Robert Macfarlane’s worry about the junior dictionary is fueled by his work with vanishing rural dialects all over the British Isles – specifically their nature words, which are rooted in close observation and, often, earlier forms of a language. As described in his book Landmarks (2015), these words “act as compass; place-speech serves literally to en-chant the land – to sing it back into being, and to sing one’s being back to it.” Hear just a few he shares with us: quealed (Exmoor; of vegetation, curled up or withered), roddamy (Fenland, to describe rolling land), caochan (Gaelic, from Old Irish “blind,” for a small stream hidden in grass and therefore unable to “see out of its own bed”), or wimpling (from poet Gerard Manley Hopkins, the “rippling motion induced in a bird’s wing feathers by the passage of wind.”) The American version of Macfarlane’s project is Home Ground, compiled by Barry Lopez and Debora Gwartney in 2006. Out of its wealth of language, my favorite term – which I heard in my own rural Alabama childhood – is “cowbelly,” used to describe a fine, silty mud,” found “along the banks of slow-moving creeks, where the current slackens completely” and where “the bottom is so plush that the sinking foot of the barefoot wader barely registers the new medium, only a second change of temperature.” With this word – remembered in my late father’s voice – a wealth of memory and sensation wells up, like the eye of a spring: my own feet once sank in mud like that, soft as a new calf’s fur before it had roughened in the grass and wind.
Considering this question ushers you through the open door between language and life: what humans can see is connected to what we can name and, in turn, to what we love and to who we are. “The nuances observed by specialized vocabularies,” Macfarlane writes, “are evaporating from common usage, burnt off by capital, apathy, and urbanization;” such language isn’t only to be mourned with platitudes about descriptivism and cultural change. When your range of linguistic movement and your sense of what Macfarlane calls “the distinction between things” is reduced, so is your freedom of thought and self-understanding. In The Wayfinders: Why Ancient Wisdom Matters in the Modern World (2009), anthropologist Wade Davis argues that when we lose a language, we lose a whole system of knowledge and ways of human being saturating its fibers. As the proverb says: when an old person dies, a library burns to the ground. And – as George Orwell described in his novel Nineteen Eighty-four through his imaginary Newspeak – when your language is narrowed, so is the personal interiority that you may use it to describe. Given how corporations loom expectantly in every corner of society, cracking their knuckles, we shouldn’t fail to notice that here their language is encroaching on us too, supplanting the old distinguished ground of speech – the natural world and the body. If white-collar bureaucracy hogs ever-finer gradations of word-energy but landscape is named only in what Macfarlane calls “large generic units” like “woods,” “hill,” or “field,” our attention will be redirected, and our feelings for nature dulled, accordingly. Some things are hard to love – even to see – if you can’t quite put a name to them.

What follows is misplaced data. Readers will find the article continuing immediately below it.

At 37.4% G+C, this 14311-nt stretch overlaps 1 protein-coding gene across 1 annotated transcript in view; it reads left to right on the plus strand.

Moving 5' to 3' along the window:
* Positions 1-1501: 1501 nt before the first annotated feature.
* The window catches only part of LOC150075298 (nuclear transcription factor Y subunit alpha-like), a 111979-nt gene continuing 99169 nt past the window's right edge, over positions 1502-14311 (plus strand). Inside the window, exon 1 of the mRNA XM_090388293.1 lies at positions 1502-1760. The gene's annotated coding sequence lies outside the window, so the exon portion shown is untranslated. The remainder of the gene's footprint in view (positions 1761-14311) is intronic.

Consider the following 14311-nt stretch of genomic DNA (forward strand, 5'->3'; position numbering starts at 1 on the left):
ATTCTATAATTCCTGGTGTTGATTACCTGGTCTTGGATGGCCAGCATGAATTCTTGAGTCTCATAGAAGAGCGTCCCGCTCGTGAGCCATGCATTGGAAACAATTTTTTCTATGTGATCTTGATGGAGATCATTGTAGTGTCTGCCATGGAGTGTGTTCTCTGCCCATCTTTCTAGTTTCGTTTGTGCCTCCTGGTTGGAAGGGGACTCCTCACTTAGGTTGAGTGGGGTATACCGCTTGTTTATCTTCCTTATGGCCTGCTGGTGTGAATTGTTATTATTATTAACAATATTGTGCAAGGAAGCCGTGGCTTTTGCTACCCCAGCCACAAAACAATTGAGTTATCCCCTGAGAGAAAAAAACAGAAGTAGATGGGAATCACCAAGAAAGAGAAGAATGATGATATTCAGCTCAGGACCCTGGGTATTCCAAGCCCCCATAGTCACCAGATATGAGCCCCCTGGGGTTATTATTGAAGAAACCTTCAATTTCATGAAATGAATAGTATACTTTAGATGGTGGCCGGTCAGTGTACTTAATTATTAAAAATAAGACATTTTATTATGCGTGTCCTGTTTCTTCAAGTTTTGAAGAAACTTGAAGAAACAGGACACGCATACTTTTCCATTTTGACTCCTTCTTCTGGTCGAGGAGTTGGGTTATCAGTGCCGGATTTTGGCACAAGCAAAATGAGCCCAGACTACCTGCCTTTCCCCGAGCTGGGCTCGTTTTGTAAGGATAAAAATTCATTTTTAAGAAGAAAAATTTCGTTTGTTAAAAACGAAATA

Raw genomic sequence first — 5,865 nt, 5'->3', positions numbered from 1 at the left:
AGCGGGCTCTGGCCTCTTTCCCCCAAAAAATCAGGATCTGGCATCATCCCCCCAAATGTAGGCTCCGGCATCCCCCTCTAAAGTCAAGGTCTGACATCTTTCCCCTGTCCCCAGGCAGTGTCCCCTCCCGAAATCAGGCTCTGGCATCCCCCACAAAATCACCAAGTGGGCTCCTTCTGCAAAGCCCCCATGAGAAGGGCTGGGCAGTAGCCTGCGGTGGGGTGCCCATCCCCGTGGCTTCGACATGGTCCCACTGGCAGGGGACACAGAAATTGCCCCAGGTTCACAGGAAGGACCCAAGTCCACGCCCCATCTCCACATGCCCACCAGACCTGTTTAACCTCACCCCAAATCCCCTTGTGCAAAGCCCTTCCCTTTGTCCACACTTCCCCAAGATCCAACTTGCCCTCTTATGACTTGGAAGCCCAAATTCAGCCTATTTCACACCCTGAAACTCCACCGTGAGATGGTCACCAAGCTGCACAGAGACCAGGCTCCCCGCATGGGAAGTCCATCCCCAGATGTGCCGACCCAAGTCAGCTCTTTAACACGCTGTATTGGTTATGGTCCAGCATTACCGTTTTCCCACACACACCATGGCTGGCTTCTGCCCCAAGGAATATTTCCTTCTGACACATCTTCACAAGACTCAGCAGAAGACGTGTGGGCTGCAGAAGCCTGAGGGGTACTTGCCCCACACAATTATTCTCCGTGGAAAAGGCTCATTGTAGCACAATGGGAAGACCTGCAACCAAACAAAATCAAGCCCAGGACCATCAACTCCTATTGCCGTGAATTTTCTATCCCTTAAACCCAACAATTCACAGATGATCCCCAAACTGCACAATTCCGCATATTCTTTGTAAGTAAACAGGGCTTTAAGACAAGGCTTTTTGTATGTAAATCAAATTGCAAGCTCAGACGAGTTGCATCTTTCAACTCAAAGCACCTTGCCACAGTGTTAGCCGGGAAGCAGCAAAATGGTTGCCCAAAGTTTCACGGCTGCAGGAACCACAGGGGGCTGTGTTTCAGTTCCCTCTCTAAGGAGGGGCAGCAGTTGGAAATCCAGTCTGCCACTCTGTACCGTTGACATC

Experience and emotion will sharpen your choice of words in a good way if you let them – even about something so grief-infused and hard to imagine as climate change. In July 2017, the radio program “On the Media,” as part of a larger feature on environmental dystopias, invited readers to substitute their own words for what we are losing and how the world is changing. A woman from Brooklyn submitted “wintersmell,” which is exactly what it sounds like, the particular smell of snow and cold we are in danger of losing. Others submitted “hibernap” (as shorter winters will leave bears less time for the hibernation cycle they need) and “SPF’d,” as in “we’re SPF’d” – a pointed description of a not-so-future state when there won’t be enough SPFs to put on to keep you from being burned. A man from Maryland, sadness obvious in his voice, contributed “verdone” – as in “it was once green and lush, but now it’s verdone.” (The sad echo of Verdun, the World War I battlefield, fits.) It’s not just mashing syllables fancifully together but looking closely at a state of being, then trying to fit language to it.